Social Injustice & Tax Avoidance, two topics you didn’t think you’d hear at Davos — Sarah Elizabeth Tucker

This week my friend Sarah has written a piece that was inspired by events in Davos. Sarah works across the creative and music industries, with artists, brands and events. From this and her personal views, she has been able to see the growing social injustice across the world.

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A Davos panel raises the question of social injustice rather than the usual coded words, self-praise and wielded stats.

“I mean 1,500 private jets have flown in here to hear Sir David Attenborough speak about how we’re wrecking the planet,” was the opener from Rutger Bregman, Dutch Historian, speaking on a panel at Davos last month. “I hear people talking the language of participation and justice and equality and transparency. But then almost no one raises the real issue of tax avoidance. And of the rich just not paying their fair share. It feels like I’m at a firefighter’s conference and no one is allowed to speak about water.”

For me, the news, excitement and economic trepidation that surrounds Davos really passes by without me getting too caught up (or confused) by it all. I guess, mainly because I’m not an economist, but also because the forum hardly aligns with the values of socio-economic conscious millennials when its keynote speakers are Jair Bolsonaro, Brazil’s new far-right president (2019 keynote speaker), and Donald Trump (2018 keynote speaker). Both not exactly hailed as the healers of social division.

Hearing this opening line from Bregman made my ears prick.

As the discussion continues, another panellist, Oxfam International executive director Winnie Byanyima, forcefully rebuts remarks from an audience member and former Yahoo chief financial officer about the United States’ low unemployment rate. Retelling the story of a worker named Dolores from a poultry processing factory. Dolores, Byanyima said, told Oxfam that she and her co-workers had to wear diapers to work because they were prevented from taking bathroom breaks while working. Byanyima also spoke of a ride-hailing app driver she had ridden with recently in Kenya, who told her he could only afford to share a room with two other drivers; they slept in turns.

“This is in the richest country in the world,” Byanyima said of the United States. “Those are the jobs we’ve been told about, that ‘globalization is bringing jobs.’ The quality of the jobs matter. It matters! These are not jobs of dignity.”

Bregman’s and Byanyima’s comments, on a big stage, where powerful politicians and companies are represented, brought to the centre of attention these challenges that are faced by people every day, yet rarely spoken about. Highlighting a prevailing narrative that has come about in the 20th Century, a narrative suggesting that there is no connection between the super-rich and abject poverty.

It allows us to assume that most wealth is created at the top. It revere’s the visionaries, job creators and go-getters with talent and entrepreneurialism in abundance, helping to advance the whole world.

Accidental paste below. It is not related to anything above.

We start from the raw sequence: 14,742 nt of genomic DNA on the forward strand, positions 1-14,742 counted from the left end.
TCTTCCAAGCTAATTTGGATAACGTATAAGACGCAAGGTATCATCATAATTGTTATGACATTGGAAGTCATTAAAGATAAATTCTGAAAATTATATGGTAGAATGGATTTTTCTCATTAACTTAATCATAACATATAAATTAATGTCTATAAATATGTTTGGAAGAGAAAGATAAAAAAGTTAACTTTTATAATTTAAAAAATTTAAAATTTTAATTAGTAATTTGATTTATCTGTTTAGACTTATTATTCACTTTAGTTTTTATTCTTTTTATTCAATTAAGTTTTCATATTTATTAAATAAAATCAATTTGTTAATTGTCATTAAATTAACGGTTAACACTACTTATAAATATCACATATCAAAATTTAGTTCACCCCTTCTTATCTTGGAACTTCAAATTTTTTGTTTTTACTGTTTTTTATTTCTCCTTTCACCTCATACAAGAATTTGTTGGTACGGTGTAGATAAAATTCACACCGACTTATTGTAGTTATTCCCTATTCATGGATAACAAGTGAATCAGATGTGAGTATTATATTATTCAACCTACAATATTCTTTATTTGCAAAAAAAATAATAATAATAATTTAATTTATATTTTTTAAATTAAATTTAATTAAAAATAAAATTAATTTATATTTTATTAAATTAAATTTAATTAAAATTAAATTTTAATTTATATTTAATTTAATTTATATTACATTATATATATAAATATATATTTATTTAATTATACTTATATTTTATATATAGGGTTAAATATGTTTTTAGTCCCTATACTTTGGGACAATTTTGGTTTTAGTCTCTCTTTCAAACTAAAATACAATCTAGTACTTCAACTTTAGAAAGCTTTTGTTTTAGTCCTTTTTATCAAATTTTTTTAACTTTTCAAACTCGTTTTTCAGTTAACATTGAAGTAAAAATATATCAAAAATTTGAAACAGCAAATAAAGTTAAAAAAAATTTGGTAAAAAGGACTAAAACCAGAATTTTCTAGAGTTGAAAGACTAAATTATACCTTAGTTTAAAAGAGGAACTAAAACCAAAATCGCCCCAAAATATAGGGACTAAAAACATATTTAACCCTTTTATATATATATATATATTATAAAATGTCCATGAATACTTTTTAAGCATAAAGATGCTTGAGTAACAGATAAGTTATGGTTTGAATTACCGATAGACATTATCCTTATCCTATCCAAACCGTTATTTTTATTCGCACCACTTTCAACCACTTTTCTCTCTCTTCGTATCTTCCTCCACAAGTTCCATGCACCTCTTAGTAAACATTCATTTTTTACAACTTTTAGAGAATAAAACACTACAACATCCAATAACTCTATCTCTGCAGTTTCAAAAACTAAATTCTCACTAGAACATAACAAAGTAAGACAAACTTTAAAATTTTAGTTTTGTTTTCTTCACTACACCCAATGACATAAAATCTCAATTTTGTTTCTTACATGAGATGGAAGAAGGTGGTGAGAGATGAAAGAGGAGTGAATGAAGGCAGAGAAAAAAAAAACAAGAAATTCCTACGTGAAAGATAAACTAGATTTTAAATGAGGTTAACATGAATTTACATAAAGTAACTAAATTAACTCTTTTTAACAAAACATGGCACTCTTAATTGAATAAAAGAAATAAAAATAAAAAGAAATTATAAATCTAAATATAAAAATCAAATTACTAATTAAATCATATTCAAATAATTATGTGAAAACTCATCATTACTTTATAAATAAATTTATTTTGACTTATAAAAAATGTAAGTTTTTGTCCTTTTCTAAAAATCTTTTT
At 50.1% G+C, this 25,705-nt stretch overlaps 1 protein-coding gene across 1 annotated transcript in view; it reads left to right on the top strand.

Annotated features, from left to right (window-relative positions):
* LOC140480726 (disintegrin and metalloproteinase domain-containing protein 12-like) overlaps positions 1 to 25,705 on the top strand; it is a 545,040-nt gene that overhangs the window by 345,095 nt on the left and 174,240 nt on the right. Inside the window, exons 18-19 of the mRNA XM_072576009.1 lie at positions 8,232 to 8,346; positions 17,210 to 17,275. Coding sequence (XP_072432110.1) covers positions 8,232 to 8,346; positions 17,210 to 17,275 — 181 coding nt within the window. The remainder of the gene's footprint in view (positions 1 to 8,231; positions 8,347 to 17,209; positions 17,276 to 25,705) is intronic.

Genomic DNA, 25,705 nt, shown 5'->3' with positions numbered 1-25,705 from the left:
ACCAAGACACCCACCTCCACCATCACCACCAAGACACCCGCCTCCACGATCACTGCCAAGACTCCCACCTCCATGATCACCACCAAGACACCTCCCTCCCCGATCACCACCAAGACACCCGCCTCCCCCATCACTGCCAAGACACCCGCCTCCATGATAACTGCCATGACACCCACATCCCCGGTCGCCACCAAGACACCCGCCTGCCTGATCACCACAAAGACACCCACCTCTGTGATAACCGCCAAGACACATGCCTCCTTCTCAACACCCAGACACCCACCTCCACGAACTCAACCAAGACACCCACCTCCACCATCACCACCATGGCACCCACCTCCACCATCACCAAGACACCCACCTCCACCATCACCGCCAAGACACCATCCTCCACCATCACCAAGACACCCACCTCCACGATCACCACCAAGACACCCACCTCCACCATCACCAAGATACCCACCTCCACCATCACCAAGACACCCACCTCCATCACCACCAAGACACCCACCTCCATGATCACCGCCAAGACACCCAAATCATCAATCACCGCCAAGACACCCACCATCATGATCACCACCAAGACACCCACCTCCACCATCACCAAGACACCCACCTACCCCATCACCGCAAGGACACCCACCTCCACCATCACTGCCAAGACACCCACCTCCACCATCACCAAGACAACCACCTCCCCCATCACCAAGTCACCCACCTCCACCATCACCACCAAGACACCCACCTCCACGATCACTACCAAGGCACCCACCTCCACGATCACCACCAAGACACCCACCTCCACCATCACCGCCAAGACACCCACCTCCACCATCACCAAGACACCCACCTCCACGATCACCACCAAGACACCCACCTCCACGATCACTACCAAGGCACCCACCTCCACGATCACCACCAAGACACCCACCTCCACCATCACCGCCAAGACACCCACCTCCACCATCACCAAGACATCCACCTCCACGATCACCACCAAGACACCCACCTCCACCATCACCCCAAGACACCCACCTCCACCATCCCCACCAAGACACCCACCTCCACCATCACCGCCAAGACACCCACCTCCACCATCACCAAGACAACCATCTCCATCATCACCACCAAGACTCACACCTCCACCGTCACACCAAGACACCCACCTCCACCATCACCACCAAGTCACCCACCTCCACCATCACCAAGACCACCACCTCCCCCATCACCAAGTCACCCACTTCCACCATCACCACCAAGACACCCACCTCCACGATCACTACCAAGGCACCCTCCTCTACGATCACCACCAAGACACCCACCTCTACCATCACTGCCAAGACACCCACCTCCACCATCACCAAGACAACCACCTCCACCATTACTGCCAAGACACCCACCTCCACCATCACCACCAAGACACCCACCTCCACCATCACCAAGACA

Idolising those who have “made it”.

“So entrenched is this assumption that it’s even embedded in our language. When economists talk about “productivity”, what they really mean is the size of your paycheck. And when we use terms like “welfare state”, “redistribution” and “solidarity”, we’re implicitly subscribing to the view that there are two strata: the makers and the takers, the producers and the couch potatoes, the hardworking citizens — and everybody else.”

In reality, it‘s really the opposite way around, as Byanyima argues, most real wealth is actually created at the bottom, by the working and middle classes.

Huge companies in oil, agricultural and tech industries are earning their wealth at the expense of others, as those at the top maximise their capital, they, in turn, deprive those further down.

Through this model of wealth destruction and exploitation, it’s really the factory workers, cleaners, nurses, waste collectors and many more who support the apex of the pyramid.

Oxfam’s yearly study on economic inequality found that the wealth of 2,200 billionaires increased by $900 billion last year, while wealth declined for the bottom half of the world population. It found that the richest 26 people in the world own as much wealth as half the world’s poorest population. A stark reminder of the inequality as the study also found that about half of the world’s population lives off less than $6 per day.

In the light of such inequalities, that are inseparable from the cultural backlash against globalisation, surely there is no mystery over the policy areas that need the most urgent attention. As Angela Merkel warns, reform is essential to win back legitimacy in the eyes of people who feel financially insecure and left behind.

Should we be allowing this capacity of multinationals to shop between national jurisdictions and deprive governments of revenue?

Can we enhance the socioeconomic position with the availability of full, fair and decent employment for all at a living wage?

As Bregman’s and Byanyima’s comments reverberate around the world, I wonder if the answers to some of these questions will come about, and mechanisms of social justice, progressive taxation and public investment might function as a structure for social stability.

Sarah Elizabeth Tucker

Entrepreneur // Finance // Chief Operating Officer — Conservative Friends of the Commonwealth

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